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Encyclopedia > Sadako Sasaki

Sadako Sasaki (Japanese:佐々木 禎子 Sasaki Sadako, January 7, 1943October 25, 1955) was a Japanese girl who lived near Misasa Bridge in Hiroshima, Japan. Sadako was a victim of the atomic bomb dropped on Hiroshima and was only two years old on August 6, 1945. At the time of the explosion she was at home, about 1 mile from ground zero. Ten years later she was diagnosed with leukemia, which her mother called "an atom bomb disease."[1] is the 7th day of the year in the Gregorian calendar. ... Year 1943 (MCMXLIII) was a common year starting on Friday (the link will display full 1943 calendar) of the Gregorian calendar. ... is the 298th day of the year (299th in leap years) in the Gregorian calendar. ... Year 1955 (MCMLV) was a common year starting on Saturday (link displays the 1955 Gregorian calendar). ... For other uses, see Hiroshima (disambiguation). ... A victim of the atomic bombing of Hiroshima, she suffered severe burns; the pattern on her skin is from the kimono she was wearing at the time of the bombing. ... The mushroom cloud over Hiroshima after the dropping of Little Boy. ... is the 218th day of the year (219th in leap years) in the Gregorian calendar. ... Year 1945 (MCMXLV) was a common year starting on Monday (link will display the full calendar). ... Ground zero is the exact location on the ground where any explosion occurs. ...


In November 1954, lumps developed on her neck and behind her ears. In January 1955, purple spots started to form on her legs. On February 18, 1955 she was diagnosed with leukemia.[2] She was hospitalized on February 21, 1955 and given, at the most, a year to live. is the 49th day of the year in the Gregorian calendar. ... Year 1955 (MCMLV) was a common year starting on Saturday (link displays the 1955 Gregorian calendar). ... is the 52nd day of the year in the Gregorian calendar. ... Year 1955 (MCMLV) was a common year starting on Saturday (link displays the 1955 Gregorian calendar). ...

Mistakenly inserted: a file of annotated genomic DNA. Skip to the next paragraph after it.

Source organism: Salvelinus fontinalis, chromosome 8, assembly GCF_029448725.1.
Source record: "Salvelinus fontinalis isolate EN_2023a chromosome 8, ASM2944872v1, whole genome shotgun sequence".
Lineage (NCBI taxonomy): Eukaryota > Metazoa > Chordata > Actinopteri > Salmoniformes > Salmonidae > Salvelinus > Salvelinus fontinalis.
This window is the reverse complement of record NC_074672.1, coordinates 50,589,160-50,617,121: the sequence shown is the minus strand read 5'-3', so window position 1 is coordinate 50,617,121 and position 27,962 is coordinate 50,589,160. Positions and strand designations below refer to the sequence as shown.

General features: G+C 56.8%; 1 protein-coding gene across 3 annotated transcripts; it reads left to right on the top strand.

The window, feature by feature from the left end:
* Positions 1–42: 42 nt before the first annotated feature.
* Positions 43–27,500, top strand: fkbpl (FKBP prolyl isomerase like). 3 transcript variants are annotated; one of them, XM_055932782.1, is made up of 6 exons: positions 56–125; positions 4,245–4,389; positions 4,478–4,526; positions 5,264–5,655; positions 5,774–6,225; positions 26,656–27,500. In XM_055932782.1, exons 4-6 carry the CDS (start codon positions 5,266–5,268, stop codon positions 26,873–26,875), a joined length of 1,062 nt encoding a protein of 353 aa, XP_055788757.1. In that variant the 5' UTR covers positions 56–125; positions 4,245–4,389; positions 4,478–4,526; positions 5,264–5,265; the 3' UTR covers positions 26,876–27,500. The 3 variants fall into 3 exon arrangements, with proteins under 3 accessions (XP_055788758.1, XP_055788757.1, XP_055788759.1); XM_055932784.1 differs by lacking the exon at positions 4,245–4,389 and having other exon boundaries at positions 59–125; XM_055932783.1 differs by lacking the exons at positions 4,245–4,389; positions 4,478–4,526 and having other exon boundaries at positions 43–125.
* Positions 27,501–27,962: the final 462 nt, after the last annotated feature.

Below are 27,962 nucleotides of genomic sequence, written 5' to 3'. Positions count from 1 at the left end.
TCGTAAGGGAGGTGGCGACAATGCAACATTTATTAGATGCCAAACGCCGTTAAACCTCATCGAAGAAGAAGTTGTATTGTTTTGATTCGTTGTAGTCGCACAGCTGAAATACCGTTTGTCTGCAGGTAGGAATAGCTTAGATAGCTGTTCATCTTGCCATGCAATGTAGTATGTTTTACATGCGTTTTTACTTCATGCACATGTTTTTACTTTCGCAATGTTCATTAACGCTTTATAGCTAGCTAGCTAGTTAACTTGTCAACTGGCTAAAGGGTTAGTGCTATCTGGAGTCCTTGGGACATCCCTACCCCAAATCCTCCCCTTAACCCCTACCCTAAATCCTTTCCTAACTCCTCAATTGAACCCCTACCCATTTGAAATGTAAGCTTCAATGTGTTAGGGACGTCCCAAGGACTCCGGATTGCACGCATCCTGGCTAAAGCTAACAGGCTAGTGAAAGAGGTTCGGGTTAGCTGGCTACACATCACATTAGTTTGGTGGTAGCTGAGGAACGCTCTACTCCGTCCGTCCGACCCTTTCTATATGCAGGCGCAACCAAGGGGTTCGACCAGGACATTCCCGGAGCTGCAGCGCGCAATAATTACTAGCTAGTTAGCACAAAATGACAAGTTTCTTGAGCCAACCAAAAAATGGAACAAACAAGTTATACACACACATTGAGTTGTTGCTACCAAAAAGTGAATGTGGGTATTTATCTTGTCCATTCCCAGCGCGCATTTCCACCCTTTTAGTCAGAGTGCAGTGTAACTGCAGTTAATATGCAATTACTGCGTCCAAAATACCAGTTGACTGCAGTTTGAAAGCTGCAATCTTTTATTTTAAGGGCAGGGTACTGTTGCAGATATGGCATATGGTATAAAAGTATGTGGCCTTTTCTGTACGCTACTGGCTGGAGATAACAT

Contents

Sadako and the paper cranes

Every day more cranes arrive at the memorial from children all over the world in the hope for peace.
Every day more cranes arrive at the memorial from children all over the world in the hope for peace.

On August 3, 1955, Chizuko Hamamoto — Sadako's best friend — came to the hospital to visit and cut a golden piece of paper into a square and folded it into a paper crane. At first Sadako didn't understand why Chizuko was doing this but then Chizuko retold the story about the paper cranes. Inspired by the crane, she started folding them herself, spurred on by the Japanese saying that one who folded 1,000 cranes was granted a wish. A popular version of the story is that she fell short of her goal of folding 1,000 cranes, having folded only 644 before her death, and that her friends completed the 1,000 and buried them all with her. This comes from the book Sadako Sasaki and the Thousand Paper Cranes. An exhibit which appeared in the Hiroshima Peace Memorial Museum stated that by the end of August, 1955, Sadako had achieved her goal and continued to fold more cranes.[3] Image File history File linksMetadata PaperCranes. ... Image File history File linksMetadata PaperCranes. ... is the 215th day of the year (216th in leap years) in the Gregorian calendar. ... Year 1955 (MCMLV) was a common year starting on Saturday (link displays the 1955 Gregorian calendar). ... Thousand origami cranes Thousand origami cranes (Japanese: 千羽鶴Senbazuru) is a bunch of thousand origami paper cranes held together by strings. ... Hiroshima Peace Memorial Museum is located in Hiroshima Peace Memorial Park, in central Hiroshima. ...